Since January 2015, The FBI in the US estimates that, using spear phishing scams, cybercriminals have stolen around $3 billion (USD) from more than 22,000 companies worldwide. The most popular method is a type of spear phishing attack known as a Business Email Compromise (BEC) scam. The targets for these BEC scams are businesses that regularly use wire transfer payments, or work with foreign suppliers.
So why are BEC spear phishing scams so effective? They’re personalised. Cybercriminals spend a lot of time and trouble tailoring each email they send, hoping to avoid suspicion and increase the chances of them not being questioned.
How Does Spear Phishing Work?
First step is to gather personal information, and there’s various techniques used to get it. One way is by sending out a generic phishing email to all employees at a targeted business. This could contain a request for details about the business, or certain individuals who work there. Another is to send an email containing malware designed to obtain information that hackers need for the next step in their spear phishing scam.
Another popular method for information gathering is the use of social engineering. Cybercriminals will scour a targeted business’ online presence, such as checking the popular social media networks. They’re trying to get information about the business and the people they will be sending the email to. Sometimes, they even call the company to get a job title or email address.
What Do Spear Phishing Emails look Like?
Because they’re personalised, they can be hard to spot. By being aware of what elements to look for, your employees stand a better chance of not becoming a victim to a BEC scam. Keep in mind that the better cybercriminals have done their research and customised their spear phishing emails. Most of the tell-tale signs might not, at first, be obvious.
- No generic greeting: Spear phishing emails will often use the recipient’s name, or no greeting at all.
- No awkward wording: It’s extremely rare a BEC email will contain grammatical errors or spelling mistakes.
- No generic messages: Spear phishing emails are well crafted with business matters relevant to the recipient. There’s never anything common about them.
- No urgency: BEC Spear phishing emails are often professional in tone. They entice the recipient to act, instead of trying to scare them to act quickly.
But despite the lack of such tell-tale signs, some elements can suggest an email is still part of a spear phishing scam:
- Spoofed ‘From’ name: Used to trick the recipient into thinking the message came from a trusted source. Researchers at GreatHorn analysed around 500,000 spear phishing emails sent by hackers in 2016, and found that about 90% contained spoofed names in the “From” field.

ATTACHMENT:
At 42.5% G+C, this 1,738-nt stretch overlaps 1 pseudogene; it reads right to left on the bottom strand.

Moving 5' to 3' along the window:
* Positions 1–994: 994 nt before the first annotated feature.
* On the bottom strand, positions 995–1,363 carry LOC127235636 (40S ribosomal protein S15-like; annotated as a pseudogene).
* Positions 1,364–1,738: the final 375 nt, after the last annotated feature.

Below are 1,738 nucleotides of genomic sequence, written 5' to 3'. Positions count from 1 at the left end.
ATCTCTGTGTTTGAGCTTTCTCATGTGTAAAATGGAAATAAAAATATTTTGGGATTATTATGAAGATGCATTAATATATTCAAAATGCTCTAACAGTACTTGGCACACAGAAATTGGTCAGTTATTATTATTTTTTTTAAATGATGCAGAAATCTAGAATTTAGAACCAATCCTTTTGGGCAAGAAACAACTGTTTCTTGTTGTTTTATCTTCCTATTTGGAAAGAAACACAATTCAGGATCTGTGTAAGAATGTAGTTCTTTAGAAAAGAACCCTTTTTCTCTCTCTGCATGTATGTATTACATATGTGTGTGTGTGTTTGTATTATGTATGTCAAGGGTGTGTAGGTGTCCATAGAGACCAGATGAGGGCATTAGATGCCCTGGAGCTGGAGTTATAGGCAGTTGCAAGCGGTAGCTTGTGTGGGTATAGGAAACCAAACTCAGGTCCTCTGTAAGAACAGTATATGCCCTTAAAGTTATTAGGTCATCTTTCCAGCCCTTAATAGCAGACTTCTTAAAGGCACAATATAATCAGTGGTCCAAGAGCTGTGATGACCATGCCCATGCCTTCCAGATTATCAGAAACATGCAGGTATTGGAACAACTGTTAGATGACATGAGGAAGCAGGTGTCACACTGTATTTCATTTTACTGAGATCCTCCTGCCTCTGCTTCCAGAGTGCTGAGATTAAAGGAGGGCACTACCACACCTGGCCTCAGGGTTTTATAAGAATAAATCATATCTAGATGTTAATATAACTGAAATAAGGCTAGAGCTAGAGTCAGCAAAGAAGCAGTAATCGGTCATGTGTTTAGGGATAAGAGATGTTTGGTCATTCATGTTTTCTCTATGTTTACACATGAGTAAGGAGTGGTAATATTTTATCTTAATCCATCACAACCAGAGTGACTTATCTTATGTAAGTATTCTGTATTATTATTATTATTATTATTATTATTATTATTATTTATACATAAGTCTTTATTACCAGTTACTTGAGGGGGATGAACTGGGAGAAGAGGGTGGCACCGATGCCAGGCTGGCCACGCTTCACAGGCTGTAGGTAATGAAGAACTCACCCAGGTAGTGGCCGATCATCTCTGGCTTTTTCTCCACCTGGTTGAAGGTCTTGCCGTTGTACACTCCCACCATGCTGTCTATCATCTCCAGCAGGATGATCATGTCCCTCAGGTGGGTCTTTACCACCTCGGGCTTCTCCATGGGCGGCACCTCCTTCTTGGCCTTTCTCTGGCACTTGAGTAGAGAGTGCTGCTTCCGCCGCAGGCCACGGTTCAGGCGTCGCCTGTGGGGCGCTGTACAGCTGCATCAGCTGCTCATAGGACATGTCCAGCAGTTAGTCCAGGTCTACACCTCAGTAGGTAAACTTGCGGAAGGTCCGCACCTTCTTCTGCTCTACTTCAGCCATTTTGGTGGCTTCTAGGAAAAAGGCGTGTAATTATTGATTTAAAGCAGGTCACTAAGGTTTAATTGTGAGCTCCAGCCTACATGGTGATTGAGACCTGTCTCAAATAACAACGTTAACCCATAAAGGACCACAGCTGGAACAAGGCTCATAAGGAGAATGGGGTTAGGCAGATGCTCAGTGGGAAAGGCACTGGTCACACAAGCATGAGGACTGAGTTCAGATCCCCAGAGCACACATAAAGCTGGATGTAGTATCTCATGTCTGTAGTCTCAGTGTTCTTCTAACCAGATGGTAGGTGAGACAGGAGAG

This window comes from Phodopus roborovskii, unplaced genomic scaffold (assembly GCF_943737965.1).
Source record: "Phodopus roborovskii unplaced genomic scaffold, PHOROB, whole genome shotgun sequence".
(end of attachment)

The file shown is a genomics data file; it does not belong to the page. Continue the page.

- Masked URL’s: URL masking is where the actual URL for a link within an email, is not the same as the displayed link or text. For instance, the displayed text might show as a legitimate supplier’s name or web address. www.intellectit.com.au as an example. We’ve masked the actual URL and it leads to another website altogether. Cybercriminals aren’t as nice with URL masks. Theirs are designed to steal sensitive information, or install malware. Often, if you hover your mouse over URL’s, the destination will show up and you can see where the link will go.
- Unsafe attachments: Oldest trick in the book, used because people still fall for it. Opening attachments without stopping to think about what they are or who they’re from is still far too common. Back in 2016 many hackers used spear phishing attacks to encourage recipients to open malicious attachments. This would set off a ransomware attack, encrypting all the business files that the user had access to, and demanded money in return for an unlock code.
- A call for action: Spear phishing emails often encourage the recipient to do something. For example, a spear phishing email is sent to the person responsible for performing money transfers. It’s masked to look like it’s from a director. It is requesting the transfer of money to a certain account because the sender is stuck at an airport and can’t do it themselves. Or, the email is trying to trick the recipient into opening an attachment, or click URL. These are classic signs of a BEC scam.
Protecting Your Business from Spear Phishing.
To reduce the risks of your business becoming the next victim, we suggest adopting a two-tier approach.
Firstly, if you don’t have it already, implement an email security appliance or filtering system. Keep it up-to-date and patched regularly. If more of these emails are stopped from reaching you in the first place, it’s less likely you’ll become their next victim. Also ensure that potentially sensitive information (such as management or key employee email addresses) are not made publicly available.
Secondly, Educate your employees about the problem. Particularly the personalised nature of spear phishing. Use that opportunity to remind of email security basics, such as the risks around clicking email links or opening email attachments. Show them how to check for masked URLs or spoofed ‘From’ names.
If you’re still unsure of how best to protect you and your business from spear phishing attacks, let us help you. We can advise the best course of action as well as provide you with recommendations on how the best protection suited to you.